A total of 893 wild deer in Indiana were tested for chronic wasting disease (CWD) through the end of the 2020-21 deer season, an increase from the 823 tested in 2019.
“While CWD has been found in the neighboring states of Illinois, Michigan, and Ohio, we have not detected CWD in Indiana to date,” said Mitch Marcus, DNR fish and wildlife health supervisor.
CWD is a neurologic disease that affects white-tailed deer. The disease is always fatal to deer and is transmitted directly through body fluids, such as feces, saliva, blood, and urine, or indirectly through the contamination of soil, plants, and water.
Communities interested in applying for funding through DNR’s Community Hunting Access Program (CHAP) can apply through March 31.
CHAP is designed to increase hunting opportunities for white-tailed deer in communities and to help alleviate human/deer conflicts. The program provides participating organizations with financial and technical assistance to administer hunting programs in their communities. In a broader sense, CHAP provides a practical and economical method for reducing deer numbers and balancing ecological and societal needs through regulated deer hunting.
Parks, homeowners associations, and other land-managing entities are eligible to apply for CHAP. Successful applicants will be awarded financial assistance to help them manage a deer hunt during the regulated 2021-2022 deer hunting season.
New this year, CHAP recipients will be required to provide a 25% acreage match for the total acres they offer for deer hunting opportunities, that is, CHAP will provide a dollar amount per acre for up to 75% of the acres identified on an application. Total financial assistance per participating partner is capped at a maximum of $25,000.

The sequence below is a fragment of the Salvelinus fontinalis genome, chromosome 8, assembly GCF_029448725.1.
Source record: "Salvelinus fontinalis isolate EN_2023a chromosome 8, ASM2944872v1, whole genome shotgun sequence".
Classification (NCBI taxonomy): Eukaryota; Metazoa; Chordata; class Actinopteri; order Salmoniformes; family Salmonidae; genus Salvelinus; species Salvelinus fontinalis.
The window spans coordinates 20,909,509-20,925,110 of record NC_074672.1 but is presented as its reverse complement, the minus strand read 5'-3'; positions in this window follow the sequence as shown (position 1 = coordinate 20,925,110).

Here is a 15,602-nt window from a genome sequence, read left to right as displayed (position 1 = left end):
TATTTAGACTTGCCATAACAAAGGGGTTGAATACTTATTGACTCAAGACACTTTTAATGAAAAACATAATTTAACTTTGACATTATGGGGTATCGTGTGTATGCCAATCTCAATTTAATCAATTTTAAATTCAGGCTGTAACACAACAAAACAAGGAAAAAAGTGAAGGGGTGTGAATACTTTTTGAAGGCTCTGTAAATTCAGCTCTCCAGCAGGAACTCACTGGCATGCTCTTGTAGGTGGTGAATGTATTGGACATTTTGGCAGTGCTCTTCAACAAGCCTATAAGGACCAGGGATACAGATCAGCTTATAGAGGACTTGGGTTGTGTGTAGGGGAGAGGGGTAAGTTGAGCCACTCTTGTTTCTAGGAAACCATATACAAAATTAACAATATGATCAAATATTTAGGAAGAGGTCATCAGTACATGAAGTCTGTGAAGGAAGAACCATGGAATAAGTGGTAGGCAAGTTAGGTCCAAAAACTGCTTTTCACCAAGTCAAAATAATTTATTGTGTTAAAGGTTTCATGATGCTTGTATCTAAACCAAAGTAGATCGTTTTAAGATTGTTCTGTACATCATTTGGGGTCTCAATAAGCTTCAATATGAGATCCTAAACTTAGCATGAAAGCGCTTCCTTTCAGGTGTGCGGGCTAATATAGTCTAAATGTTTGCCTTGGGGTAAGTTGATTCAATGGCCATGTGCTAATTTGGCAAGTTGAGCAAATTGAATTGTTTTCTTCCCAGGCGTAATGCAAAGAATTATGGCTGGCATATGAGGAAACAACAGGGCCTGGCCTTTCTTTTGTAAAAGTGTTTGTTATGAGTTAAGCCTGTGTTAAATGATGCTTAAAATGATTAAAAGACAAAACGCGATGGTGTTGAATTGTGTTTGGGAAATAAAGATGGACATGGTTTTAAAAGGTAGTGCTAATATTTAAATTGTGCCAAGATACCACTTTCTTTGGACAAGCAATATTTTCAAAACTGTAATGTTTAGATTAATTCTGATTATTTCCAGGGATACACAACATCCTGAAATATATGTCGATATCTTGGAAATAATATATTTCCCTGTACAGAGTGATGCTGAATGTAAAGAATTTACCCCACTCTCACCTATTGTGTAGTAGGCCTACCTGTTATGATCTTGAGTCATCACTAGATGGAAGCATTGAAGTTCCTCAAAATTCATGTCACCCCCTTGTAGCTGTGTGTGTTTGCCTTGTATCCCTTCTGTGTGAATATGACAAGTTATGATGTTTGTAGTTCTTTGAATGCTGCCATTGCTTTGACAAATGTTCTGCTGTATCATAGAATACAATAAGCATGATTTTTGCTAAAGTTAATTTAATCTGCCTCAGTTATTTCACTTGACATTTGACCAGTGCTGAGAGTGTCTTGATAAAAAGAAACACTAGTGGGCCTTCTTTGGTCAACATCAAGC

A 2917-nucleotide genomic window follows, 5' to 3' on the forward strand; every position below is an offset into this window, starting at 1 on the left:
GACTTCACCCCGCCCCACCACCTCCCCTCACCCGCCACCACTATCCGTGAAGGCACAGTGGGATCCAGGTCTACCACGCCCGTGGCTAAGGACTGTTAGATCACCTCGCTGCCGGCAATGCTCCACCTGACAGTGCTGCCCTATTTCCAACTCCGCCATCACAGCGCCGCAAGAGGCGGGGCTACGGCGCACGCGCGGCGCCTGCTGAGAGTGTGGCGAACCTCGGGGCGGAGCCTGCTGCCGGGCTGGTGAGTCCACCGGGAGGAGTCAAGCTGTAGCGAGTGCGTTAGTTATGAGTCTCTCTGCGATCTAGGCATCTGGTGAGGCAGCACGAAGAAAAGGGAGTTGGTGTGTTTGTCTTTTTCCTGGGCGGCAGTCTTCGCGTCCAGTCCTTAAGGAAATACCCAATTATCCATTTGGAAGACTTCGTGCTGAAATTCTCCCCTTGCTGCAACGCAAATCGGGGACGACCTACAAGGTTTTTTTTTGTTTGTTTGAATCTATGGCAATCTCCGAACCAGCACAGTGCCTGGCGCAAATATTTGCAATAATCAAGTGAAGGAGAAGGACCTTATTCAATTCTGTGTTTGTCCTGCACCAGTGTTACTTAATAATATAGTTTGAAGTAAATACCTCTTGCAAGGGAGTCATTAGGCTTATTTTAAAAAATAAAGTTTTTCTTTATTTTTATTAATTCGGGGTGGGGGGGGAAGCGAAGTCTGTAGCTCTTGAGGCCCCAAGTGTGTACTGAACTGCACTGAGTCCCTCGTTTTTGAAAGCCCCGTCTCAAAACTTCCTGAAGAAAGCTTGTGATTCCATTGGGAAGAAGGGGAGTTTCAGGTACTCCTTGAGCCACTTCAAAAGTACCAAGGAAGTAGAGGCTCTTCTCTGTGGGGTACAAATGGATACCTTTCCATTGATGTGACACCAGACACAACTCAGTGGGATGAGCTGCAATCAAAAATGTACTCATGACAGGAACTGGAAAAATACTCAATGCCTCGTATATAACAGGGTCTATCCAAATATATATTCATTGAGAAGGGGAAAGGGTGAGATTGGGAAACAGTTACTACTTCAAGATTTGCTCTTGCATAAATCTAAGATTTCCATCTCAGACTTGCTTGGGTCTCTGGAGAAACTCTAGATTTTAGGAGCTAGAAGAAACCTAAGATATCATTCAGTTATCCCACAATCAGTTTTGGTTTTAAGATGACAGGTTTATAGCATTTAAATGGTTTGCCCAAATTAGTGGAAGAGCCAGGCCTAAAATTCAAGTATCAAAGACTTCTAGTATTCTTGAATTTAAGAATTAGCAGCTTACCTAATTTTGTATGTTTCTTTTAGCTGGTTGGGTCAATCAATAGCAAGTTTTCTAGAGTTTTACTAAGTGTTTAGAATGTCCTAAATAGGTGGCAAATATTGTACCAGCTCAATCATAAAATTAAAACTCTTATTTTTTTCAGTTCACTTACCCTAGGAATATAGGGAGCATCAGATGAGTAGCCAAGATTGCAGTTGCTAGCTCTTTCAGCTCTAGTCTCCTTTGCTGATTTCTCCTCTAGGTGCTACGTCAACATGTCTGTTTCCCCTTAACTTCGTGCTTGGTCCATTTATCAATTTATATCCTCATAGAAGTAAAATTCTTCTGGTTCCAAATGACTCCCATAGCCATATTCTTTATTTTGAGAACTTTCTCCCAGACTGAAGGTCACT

CHAP allows for community partner oversight and the flexibility to determine when and where managed hunts occur.
For more information and to submit an application, visit on.IN.gov/dnrchap.
By Louie Stout
The Tippecanoe River is teeming with good fish.
The famous northern Indiana river accounted for seven of Indiana’s 2020 Fish of the Year Awards.
The Indiana DNR awards are open to anyone who catches a big fish and submits the details in an online form at www.in.gov/dnr/fishwild/9453.htm.
Rivers produced several of the top fish in northern Indiana last year. Of course, many of those would be considered as “rough fish” to some anglers, but not everyone.
The Indiana DNR Division of Fish & Wildlife is seeking public comment on proposed wildlife rule changes.
Those changes include updates to rules regarding legal equipment for turkey hunting, muzzleloaders for deer hunting, and beaver trapping season starting and ending times. For a complete list of proposed amendments with additional information about each proposal, see wildlife.IN.gov/2362.htm.
There are three ways to comment on the proposed changes. A virtual public hearing will be held at 6 p.m. ET on Tuesday, Feb. 9 using WebEx.
Indiana Conservation Officers responded Wednesday to a report of three fishermen who had fallen through the ice on Big Turkey Lake in Steuben County.
At approximately 3:30 p.m., the†county communications center received a 911 call that the fishermen had fallen through the ice near the 10200 West block of County Road 475 South.
Brad Levitz, 61, of LaGrange and his son, Bradley Levitz, 40, of Hudson, were attempting to walk on the ice to go fishing when the incident occurred. Brad Levitz, realizing the danger, began to return to shore when his son fell through the ice approximately 200 yards from shore.